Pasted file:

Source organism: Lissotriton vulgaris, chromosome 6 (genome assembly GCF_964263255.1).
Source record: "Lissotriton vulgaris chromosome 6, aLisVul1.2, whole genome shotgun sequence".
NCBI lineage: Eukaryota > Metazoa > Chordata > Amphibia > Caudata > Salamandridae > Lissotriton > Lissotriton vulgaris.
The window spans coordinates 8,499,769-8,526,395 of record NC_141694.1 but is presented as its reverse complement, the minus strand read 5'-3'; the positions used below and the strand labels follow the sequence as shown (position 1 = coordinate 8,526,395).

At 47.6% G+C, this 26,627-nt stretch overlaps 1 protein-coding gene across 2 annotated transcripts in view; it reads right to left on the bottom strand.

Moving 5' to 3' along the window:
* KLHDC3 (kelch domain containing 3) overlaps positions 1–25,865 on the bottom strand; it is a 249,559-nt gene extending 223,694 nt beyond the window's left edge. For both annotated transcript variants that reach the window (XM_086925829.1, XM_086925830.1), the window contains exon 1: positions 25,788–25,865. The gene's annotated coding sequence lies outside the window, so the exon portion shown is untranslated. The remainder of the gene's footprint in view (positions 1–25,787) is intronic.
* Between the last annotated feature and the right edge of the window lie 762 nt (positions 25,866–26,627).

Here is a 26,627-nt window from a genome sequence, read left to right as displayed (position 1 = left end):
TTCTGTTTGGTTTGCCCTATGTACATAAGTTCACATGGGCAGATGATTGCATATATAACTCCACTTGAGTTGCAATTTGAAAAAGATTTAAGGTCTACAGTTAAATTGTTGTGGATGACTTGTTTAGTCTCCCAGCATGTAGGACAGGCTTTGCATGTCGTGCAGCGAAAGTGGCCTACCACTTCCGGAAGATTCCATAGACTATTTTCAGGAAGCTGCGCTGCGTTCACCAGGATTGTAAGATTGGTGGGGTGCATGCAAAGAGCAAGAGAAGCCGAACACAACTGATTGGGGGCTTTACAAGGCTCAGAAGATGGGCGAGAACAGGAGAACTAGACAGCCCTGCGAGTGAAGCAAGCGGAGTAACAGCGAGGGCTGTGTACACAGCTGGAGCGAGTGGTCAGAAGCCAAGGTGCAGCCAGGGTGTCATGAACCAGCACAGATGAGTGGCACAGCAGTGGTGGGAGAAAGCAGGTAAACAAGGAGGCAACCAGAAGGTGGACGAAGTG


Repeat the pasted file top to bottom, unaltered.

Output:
Source organism: Lissotriton vulgaris, chromosome 6 (genome assembly GCF_964263255.1).
Source record: "Lissotriton vulgaris chromosome 6, aLisVul1.2, whole genome shotgun sequence".
NCBI lineage: Eukaryota > Metazoa > Chordata > Amphibia > Caudata > Salamandridae > Lissotriton > Lissotriton vulgaris.
The window spans coordinates 8,499,769-8,526,395 of record NC_141694.1 but is presented as its reverse complement, the minus strand read 5'-3'; the positions used below and the strand labels follow the sequence as shown (position 1 = coordinate 8,526,395).

At 47.6% G+C, this 26,627-nt stretch overlaps 1 protein-coding gene across 2 annotated transcripts in view; it reads right to left on the bottom strand.

Moving 5' to 3' along the window:
* KLHDC3 (kelch domain containing 3) overlaps positions 1–25,865 on the bottom strand; it is a 249,559-nt gene extending 223,694 nt beyond the window's left edge. For both annotated transcript variants that reach the window (XM_086925829.1, XM_086925830.1), the window contains exon 1: positions 25,788–25,865. The gene's annotated coding sequence lies outside the window, so the exon portion shown is untranslated. The remainder of the gene's footprint in view (positions 1–25,787) is intronic.
* Between the last annotated feature and the right edge of the window lie 762 nt (positions 25,866–26,627).

Here is a 26,627-nt window from a genome sequence, read left to right as displayed (position 1 = left end):
TTCTGTTTGGTTTGCCCTATGTACATAAGTTCACATGGGCAGATGATTGCATATATAACTCCACTTGAGTTGCAATTTGAAAAAGATTTAAGGTCTACAGTTAAATTGTTGTGGATGACTTGTTTAGTCTCCCAGCATGTAGGACAGGCTTTGCATGTCGTGCAGCGAAAGTGGCCTACCACTTCCGGAAGATTCCATAGACTATTTTCAGGAAGCTGCGCTGCGTTCACCAGGATTGTAAGATTGGTGGGGTGCATGCAAAGAGCAAGAGAAGCCGAACACAACTGATTGGGGGCTTTACAAGGCTCAGAAGATGGGCGAGAACAGGAGAACTAGACAGCCCTGCGAGTGAAGCAAGCGGAGTAACAGCGAGGGCTGTGTACACAGCTGGAGCGAGTGGTCAGAAGCCAAGGTGCAGCCAGGGTGTCATGAACCAGCACAGATGAGTGGCACAGCAGTGGTGGGAGAAAGCAGGTAAACAAGGAGGCAACCAGAAGGTGGACGAAGTG